Gen-Probe Incorporated (Nasdaq: GPRO) announced today that the Company has submitted a 510(k) application to the US Food and Drug Administration (FDA) for its APTIMA® Trichomonas vaginalis assay on the fully automated TIGRIS® system.
"Trichomonas is the most common curable sexually transmitted disease in young women, and it can lead to serious health consequences if left untreated," said Carl Hull, Gen-Probe's president and chief executive officer. "We believe our Trichomonas vaginalis assay will contribute significantly to women's health and provide a convenient tool for physicians and laboratories. Our assay employs the same technology as our market-leading APTIMA tests for Chlamydia and gonorrhea, can be used with the same female samples, and runs on our unique, fully automated TIGRIS system.
"In addition, this regulatory application represents the third of five that we plan to complete in the United States this year. Taken together, we expect these new products to start an important new sales growth cycle for the Company."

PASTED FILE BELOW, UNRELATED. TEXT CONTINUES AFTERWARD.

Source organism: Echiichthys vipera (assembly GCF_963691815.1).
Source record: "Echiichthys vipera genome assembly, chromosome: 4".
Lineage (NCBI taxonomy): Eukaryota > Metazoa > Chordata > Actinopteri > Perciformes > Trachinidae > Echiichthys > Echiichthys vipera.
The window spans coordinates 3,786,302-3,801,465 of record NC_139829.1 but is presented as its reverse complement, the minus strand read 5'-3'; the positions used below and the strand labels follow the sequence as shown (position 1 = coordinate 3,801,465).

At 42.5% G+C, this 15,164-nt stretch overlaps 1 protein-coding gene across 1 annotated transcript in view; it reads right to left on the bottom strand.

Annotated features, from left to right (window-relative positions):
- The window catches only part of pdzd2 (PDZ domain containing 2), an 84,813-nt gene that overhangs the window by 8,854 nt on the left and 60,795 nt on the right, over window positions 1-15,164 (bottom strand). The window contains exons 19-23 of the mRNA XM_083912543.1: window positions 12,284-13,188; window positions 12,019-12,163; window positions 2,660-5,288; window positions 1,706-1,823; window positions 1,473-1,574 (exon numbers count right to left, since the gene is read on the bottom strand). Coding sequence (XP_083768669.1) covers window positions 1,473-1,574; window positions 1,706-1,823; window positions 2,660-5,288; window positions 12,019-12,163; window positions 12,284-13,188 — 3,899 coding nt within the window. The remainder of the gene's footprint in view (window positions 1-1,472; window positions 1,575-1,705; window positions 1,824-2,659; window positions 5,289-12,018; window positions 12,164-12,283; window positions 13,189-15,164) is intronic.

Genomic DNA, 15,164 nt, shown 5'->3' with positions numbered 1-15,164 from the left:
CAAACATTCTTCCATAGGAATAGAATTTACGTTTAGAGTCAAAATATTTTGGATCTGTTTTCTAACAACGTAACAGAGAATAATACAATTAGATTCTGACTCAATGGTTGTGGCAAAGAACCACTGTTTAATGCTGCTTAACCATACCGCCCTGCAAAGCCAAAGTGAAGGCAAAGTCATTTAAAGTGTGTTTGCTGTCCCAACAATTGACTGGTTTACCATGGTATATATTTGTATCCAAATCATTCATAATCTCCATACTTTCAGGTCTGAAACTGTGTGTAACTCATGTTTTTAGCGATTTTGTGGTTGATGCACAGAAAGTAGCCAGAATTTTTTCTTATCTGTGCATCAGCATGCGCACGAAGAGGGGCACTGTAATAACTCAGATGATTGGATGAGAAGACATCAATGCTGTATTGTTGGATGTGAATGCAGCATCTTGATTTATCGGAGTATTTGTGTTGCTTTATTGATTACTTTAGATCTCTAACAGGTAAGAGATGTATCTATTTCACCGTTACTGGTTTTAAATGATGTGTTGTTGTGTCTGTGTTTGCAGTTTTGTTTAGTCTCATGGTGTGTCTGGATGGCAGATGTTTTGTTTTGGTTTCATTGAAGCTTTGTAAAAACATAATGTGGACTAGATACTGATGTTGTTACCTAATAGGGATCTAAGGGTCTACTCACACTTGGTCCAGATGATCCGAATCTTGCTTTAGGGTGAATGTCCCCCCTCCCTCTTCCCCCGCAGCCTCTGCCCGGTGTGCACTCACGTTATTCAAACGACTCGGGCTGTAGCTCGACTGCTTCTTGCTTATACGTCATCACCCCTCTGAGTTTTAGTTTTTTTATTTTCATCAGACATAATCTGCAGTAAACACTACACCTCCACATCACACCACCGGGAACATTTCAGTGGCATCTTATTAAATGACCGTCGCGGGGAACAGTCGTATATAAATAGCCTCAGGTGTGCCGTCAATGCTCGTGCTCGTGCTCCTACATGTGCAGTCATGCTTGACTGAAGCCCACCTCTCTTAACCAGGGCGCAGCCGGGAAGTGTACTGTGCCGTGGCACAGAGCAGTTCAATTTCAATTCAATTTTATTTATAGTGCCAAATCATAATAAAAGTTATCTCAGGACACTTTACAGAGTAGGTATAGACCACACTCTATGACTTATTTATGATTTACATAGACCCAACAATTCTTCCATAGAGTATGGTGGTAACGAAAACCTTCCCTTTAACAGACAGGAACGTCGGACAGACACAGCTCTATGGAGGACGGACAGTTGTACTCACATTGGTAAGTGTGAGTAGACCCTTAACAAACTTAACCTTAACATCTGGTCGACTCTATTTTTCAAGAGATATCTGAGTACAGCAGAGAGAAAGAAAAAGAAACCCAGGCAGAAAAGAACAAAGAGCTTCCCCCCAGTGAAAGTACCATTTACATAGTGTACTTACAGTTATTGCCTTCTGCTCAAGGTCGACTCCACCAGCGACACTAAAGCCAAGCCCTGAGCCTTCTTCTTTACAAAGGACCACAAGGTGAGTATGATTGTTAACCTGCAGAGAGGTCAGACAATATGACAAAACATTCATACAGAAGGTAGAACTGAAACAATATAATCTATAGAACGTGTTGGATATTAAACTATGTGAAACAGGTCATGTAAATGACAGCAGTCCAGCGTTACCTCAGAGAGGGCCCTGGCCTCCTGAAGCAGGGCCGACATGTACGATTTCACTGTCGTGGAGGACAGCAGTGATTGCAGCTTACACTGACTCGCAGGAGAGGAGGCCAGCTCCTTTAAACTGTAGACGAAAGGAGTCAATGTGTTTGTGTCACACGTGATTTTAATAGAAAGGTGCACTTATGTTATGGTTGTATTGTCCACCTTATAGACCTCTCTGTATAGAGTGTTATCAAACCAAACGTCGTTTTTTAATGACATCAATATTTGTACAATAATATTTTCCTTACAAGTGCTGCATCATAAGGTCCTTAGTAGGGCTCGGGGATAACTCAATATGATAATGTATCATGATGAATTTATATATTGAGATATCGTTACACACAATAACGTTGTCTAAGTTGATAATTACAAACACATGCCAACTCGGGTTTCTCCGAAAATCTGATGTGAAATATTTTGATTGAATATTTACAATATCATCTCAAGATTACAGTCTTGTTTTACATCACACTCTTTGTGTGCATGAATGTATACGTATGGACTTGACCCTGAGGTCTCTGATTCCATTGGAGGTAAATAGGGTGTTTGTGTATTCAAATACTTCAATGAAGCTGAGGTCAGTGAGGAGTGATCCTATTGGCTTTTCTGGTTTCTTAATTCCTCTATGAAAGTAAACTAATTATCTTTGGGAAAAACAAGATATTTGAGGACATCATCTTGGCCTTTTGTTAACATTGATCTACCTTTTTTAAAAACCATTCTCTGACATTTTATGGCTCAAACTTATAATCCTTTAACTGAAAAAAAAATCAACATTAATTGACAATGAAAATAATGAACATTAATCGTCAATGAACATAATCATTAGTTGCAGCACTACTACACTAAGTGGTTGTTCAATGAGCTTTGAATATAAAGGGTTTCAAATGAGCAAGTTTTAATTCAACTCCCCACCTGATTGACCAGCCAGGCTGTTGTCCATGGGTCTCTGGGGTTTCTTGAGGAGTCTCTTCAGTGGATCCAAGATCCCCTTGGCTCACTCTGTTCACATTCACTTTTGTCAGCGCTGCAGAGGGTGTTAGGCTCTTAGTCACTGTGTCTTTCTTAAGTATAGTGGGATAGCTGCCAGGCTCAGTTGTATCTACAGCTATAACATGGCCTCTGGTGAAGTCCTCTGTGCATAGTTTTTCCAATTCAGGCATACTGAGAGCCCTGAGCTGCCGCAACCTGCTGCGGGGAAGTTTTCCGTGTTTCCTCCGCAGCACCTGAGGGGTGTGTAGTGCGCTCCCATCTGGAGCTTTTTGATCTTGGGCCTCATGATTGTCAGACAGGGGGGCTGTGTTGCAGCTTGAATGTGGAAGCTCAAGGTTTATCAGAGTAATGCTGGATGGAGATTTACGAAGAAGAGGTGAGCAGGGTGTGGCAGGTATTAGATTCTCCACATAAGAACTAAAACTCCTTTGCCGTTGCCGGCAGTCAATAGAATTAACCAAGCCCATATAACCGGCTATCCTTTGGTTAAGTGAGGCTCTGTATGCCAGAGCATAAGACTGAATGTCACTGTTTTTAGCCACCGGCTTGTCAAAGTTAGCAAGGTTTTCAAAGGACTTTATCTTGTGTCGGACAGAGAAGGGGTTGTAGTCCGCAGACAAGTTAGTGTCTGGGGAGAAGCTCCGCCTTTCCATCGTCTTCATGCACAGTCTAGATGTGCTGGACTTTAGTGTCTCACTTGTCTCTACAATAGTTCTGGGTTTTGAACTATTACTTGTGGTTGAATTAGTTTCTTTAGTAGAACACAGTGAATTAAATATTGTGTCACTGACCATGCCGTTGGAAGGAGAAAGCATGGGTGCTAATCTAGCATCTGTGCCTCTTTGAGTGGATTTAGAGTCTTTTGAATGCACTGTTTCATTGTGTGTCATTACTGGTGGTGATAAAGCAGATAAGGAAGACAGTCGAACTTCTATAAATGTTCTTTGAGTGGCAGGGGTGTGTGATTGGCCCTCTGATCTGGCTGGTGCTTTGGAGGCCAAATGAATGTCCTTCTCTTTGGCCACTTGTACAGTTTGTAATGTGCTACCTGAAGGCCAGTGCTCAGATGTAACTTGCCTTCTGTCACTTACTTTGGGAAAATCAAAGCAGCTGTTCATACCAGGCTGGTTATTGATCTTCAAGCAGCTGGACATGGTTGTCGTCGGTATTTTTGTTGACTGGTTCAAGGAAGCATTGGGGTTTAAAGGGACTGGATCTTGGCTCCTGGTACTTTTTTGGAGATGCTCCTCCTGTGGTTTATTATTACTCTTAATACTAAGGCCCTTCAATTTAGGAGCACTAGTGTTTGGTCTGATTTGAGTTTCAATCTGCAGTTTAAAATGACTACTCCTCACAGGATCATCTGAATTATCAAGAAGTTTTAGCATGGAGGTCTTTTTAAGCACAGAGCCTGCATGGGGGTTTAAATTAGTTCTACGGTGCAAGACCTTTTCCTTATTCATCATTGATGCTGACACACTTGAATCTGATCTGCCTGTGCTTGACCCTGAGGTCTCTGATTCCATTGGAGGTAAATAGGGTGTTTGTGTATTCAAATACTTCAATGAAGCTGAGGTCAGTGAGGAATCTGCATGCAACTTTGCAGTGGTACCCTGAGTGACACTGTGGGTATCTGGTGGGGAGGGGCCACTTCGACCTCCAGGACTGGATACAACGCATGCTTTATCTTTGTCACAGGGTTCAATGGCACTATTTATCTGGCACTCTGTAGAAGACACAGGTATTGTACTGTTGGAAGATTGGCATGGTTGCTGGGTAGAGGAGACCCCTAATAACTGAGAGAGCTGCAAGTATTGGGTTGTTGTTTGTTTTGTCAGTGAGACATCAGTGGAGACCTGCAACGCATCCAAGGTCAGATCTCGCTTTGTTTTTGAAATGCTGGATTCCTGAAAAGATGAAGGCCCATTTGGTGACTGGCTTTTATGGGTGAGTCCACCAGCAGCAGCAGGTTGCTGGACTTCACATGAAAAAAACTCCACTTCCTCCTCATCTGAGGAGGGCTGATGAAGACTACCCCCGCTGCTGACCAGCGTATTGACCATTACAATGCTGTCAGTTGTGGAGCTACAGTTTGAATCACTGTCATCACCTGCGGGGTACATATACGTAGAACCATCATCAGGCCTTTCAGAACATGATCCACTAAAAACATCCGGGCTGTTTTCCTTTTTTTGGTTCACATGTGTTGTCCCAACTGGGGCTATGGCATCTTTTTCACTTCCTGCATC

Trichomonas is a sexually transmitted parasite that causes vaginitis, urethritis and cervicitis in women. If left untreated, complications can include premature labor, low-birth-weight offspring, and premature membrane rupture in pregnancy. Studies have shown that Trichomonas infection also makes women more susceptible to infection with HIV-1, the virus that causes AIDS, and contributes to increased persistence of the Human Papillomavirus (HPV), which causes cervical cancer. The US Centers for Disease Control estimate that 7.4 million American men and women are infected with Trichomonas annually, making it more prevalent than Chlamydia and gonorrhea combined.
Screening for Trichomonas is limited today due in part to the shortfalls of current testing techniques. Most testing currently is done via culture methods, which are slow and less sensitive than molecular tests, or "wet mount," which requires the microscopic examination of a sample shortly after it is collected.
Gen-Probe's APTIMA Trichomonas vaginalis assay has been CE marked for sale in the European Union, but has not been cleared for marketing in the United States.